BEIRUT — Caretaker Lebanese Prime Minister Najib Mikati held a meeting on Tuesday focused on the illegal entry of Syrian refugees into Lebanon while border crossings seem to be on the rise, according to the latest army figures.
Caretaker Minister for Displaced Persons Issam Charafeddine; acting Director of the Internal Security Forces General Elias Baisari; and Secretary General of the High Defense Council Mohammad Mustafa took part in the meeting.
The possibility of "sanctioning" those who would welcome these "illegal refugees" is being studied, said Issam Charafeddine.
"This meeting focused on the issue of the + newly displaced Syrians + which started three weeks ago and constitutes a dangerous phenomenon because these displaced people enter through illegal crossing points," Charafeddine said in a press statement.
"We discussed a mechanism [to prevent these people from going to Lebanon], which is to monitor the border and coordinate with officials in Syria. We will also ask the military, intelligence and security general to coordinate with the caimacams and the municipalities so that anyone who hosts illegally displaced persons bears the consequences," he continued.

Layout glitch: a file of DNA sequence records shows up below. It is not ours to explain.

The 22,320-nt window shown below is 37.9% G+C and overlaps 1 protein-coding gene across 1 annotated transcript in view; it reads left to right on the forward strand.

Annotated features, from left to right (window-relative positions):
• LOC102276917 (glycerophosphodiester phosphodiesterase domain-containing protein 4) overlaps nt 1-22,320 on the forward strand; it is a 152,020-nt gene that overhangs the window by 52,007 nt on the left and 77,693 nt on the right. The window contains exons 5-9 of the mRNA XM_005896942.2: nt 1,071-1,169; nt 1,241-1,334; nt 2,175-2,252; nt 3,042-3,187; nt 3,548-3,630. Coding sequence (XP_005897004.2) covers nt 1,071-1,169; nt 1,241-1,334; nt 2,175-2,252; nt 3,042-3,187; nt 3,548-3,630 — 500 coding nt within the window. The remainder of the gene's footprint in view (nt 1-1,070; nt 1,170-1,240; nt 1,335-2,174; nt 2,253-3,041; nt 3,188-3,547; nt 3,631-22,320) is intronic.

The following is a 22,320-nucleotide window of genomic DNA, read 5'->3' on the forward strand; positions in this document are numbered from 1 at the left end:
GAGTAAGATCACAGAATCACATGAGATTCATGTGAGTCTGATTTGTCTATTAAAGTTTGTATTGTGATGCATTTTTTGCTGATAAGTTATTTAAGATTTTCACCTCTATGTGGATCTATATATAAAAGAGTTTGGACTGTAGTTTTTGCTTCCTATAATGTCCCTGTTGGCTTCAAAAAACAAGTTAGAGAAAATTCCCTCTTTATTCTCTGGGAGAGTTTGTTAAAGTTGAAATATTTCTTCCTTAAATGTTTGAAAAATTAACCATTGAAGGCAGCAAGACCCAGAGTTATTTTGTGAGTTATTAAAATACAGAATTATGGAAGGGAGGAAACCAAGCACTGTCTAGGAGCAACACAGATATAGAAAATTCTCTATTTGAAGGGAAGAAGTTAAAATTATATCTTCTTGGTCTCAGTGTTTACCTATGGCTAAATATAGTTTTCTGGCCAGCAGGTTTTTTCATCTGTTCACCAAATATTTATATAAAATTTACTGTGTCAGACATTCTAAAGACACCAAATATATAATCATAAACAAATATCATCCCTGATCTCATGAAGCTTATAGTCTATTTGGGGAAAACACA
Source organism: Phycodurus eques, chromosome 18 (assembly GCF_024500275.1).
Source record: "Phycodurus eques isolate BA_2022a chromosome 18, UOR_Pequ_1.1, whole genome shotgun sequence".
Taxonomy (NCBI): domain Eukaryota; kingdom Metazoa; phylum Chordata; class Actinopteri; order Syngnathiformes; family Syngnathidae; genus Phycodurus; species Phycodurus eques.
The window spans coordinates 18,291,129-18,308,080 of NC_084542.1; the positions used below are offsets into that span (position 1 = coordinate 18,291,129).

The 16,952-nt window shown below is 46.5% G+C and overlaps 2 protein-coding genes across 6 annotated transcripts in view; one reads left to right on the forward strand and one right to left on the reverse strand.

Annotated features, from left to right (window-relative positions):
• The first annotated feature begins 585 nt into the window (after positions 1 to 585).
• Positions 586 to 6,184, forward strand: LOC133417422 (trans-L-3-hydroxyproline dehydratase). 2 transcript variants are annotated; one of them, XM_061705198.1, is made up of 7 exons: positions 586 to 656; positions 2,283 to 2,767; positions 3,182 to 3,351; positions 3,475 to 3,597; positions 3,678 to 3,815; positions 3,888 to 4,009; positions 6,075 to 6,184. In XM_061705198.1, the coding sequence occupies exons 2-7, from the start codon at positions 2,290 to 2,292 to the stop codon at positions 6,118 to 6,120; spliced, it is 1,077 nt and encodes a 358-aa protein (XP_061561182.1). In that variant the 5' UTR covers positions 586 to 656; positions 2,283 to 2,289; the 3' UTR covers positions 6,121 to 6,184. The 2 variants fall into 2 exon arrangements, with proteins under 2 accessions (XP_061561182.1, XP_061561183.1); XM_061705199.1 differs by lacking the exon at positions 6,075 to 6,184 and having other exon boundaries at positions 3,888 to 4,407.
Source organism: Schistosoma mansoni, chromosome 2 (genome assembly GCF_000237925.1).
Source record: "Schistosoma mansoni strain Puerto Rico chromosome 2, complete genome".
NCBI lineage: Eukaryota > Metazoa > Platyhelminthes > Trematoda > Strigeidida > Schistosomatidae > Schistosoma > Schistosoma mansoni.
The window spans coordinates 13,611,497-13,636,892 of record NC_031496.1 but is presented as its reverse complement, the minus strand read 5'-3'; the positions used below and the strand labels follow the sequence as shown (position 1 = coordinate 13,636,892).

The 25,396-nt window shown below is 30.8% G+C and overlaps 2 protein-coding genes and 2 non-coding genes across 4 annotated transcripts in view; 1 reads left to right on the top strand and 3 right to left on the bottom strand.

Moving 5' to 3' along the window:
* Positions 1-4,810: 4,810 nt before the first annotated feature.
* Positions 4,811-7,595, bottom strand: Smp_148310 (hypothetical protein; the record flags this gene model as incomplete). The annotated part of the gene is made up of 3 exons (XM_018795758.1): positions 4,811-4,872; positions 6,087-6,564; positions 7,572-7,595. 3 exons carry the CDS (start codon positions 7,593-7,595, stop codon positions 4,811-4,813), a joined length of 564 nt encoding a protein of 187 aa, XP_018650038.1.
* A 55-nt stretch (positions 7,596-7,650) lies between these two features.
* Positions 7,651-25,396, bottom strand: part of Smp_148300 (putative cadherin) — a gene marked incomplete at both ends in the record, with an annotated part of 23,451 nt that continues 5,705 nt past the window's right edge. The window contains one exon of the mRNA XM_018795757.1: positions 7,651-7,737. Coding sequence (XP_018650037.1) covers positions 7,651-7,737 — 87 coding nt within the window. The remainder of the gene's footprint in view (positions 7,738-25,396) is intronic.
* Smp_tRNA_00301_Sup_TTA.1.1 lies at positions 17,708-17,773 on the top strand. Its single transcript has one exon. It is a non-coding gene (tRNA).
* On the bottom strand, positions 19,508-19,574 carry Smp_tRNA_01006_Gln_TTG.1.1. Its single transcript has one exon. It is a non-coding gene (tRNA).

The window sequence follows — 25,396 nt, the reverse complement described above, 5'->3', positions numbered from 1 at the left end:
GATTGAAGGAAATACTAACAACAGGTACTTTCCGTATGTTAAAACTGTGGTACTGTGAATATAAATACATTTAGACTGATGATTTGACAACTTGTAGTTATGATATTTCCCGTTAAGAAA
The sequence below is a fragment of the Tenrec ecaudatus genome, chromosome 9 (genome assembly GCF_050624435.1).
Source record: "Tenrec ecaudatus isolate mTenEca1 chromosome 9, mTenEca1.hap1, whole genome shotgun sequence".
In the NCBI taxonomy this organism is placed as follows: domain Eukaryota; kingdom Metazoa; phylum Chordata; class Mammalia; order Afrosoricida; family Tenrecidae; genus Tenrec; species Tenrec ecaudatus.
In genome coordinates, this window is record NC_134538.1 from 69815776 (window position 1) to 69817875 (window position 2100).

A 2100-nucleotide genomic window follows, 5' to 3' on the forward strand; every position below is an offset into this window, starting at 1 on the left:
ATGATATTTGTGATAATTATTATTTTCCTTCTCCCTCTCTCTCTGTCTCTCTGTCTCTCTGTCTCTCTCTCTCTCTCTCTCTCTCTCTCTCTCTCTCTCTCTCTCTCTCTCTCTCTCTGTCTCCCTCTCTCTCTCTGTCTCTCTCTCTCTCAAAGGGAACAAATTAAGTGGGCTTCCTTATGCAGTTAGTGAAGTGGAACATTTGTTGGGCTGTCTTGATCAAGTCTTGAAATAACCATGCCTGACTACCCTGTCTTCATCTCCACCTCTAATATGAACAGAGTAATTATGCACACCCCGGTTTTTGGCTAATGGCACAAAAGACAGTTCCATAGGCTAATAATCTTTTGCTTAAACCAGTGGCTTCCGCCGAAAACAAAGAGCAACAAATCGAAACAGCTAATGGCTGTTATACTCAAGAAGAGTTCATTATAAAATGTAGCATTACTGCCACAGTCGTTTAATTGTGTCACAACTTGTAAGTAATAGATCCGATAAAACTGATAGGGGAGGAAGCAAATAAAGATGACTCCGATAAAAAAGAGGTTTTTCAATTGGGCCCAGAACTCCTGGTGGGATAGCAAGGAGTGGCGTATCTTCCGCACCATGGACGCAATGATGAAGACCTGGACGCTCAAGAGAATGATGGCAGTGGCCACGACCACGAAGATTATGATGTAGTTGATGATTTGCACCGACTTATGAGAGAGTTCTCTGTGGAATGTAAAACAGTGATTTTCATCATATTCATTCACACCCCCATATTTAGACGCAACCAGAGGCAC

The minister also said Tuesday that "high-level contacts will be established with Syria and, as the file is a security matter, it is General Baisari who will take care of it."
In August 2022, Charafeddine — who often denounces the presence of refugees in Lebanon — presented a plan for the repatriation of 15,000 Syrian nationals per month, but the plan was never implemented. The UNHCR denounced Charafeddine's plan, saying it put refugees in danger.
The Lebanese Army, which often arrests refugees who enter Lebanon illegally, announced Monday that it had prevented 850 Syrians from entering Lebanon by land in one week. The previous week, the army claimed to have prevented an additional 700 Syrians from illegally entering Lebanon.
There are many people and drug smuggling networks that operate on the porous border between Lebanon and Syria.
According to official estimates, Lebanon hosts two million Syrian refugees, of whom nearly 830,000 are registered with the UN.